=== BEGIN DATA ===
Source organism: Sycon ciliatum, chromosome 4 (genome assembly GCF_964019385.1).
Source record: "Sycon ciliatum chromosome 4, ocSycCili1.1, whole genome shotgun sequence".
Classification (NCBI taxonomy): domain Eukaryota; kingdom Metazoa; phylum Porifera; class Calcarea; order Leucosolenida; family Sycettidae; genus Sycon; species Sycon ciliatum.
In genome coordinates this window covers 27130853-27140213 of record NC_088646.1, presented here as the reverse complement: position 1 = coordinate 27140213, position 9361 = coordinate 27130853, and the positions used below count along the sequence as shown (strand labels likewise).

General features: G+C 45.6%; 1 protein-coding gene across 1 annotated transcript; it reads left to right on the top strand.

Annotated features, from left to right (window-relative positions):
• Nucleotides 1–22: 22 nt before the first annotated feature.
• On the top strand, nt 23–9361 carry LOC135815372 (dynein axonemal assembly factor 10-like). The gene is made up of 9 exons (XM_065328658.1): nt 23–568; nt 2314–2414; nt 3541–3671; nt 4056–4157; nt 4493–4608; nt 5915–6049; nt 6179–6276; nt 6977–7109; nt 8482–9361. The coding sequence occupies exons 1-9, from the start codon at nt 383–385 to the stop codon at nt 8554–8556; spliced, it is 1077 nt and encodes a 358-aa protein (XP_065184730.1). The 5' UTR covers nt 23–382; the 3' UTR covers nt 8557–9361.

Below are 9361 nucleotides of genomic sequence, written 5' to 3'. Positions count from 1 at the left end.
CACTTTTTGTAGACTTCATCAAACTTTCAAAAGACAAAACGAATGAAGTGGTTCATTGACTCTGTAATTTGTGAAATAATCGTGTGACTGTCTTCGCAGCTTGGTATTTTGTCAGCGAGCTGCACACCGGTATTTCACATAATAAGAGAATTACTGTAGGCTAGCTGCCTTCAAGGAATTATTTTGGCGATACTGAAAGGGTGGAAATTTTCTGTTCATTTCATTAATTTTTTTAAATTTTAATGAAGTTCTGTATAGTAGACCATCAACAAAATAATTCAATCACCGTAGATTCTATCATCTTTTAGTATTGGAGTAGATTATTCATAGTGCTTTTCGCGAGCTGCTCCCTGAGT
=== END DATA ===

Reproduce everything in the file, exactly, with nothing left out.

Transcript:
Source organism: Sycon ciliatum, chromosome 4 (genome assembly GCF_964019385.1).
Source record: "Sycon ciliatum chromosome 4, ocSycCili1.1, whole genome shotgun sequence".
Classification (NCBI taxonomy): domain Eukaryota; kingdom Metazoa; phylum Porifera; class Calcarea; order Leucosolenida; family Sycettidae; genus Sycon; species Sycon ciliatum.
In genome coordinates this window covers 27130853-27140213 of record NC_088646.1, presented here as the reverse complement: position 1 = coordinate 27140213, position 9361 = coordinate 27130853, and the positions used below count along the sequence as shown (strand labels likewise).

General features: G+C 45.6%; 1 protein-coding gene across 1 annotated transcript; it reads left to right on the top strand.

Annotated features, from left to right (window-relative positions):
• Nucleotides 1–22: 22 nt before the first annotated feature.
• On the top strand, nt 23–9361 carry LOC135815372 (dynein axonemal assembly factor 10-like). The gene is made up of 9 exons (XM_065328658.1): nt 23–568; nt 2314–2414; nt 3541–3671; nt 4056–4157; nt 4493–4608; nt 5915–6049; nt 6179–6276; nt 6977–7109; nt 8482–9361. The coding sequence occupies exons 1-9, from the start codon at nt 383–385 to the stop codon at nt 8554–8556; spliced, it is 1077 nt and encodes a 358-aa protein (XP_065184730.1). The 5' UTR covers nt 23–382; the 3' UTR covers nt 8557–9361.

Below are 9361 nucleotides of genomic sequence, written 5' to 3'. Positions count from 1 at the left end.
CACTTTTTGTAGACTTCATCAAACTTTCAAAAGACAAAACGAATGAAGTGGTTCATTGACTCTGTAATTTGTGAAATAATCGTGTGACTGTCTTCGCAGCTTGGTATTTTGTCAGCGAGCTGCACACCGGTATTTCACATAATAAGAGAATTACTGTAGGCTAGCTGCCTTCAAGGAATTATTTTGGCGATACTGAAAGGGTGGAAATTTTCTGTTCATTTCATTAATTTTTTTAAATTTTAATGAAGTTCTGTATAGTAGACCATCAACAAAATAATTCAATCACCGTAGATTCTATCATCTTTTAGTATTGGAGTAGATTATTCATAGTGCTTTTCGCGAGCTGCTCCCTGAGT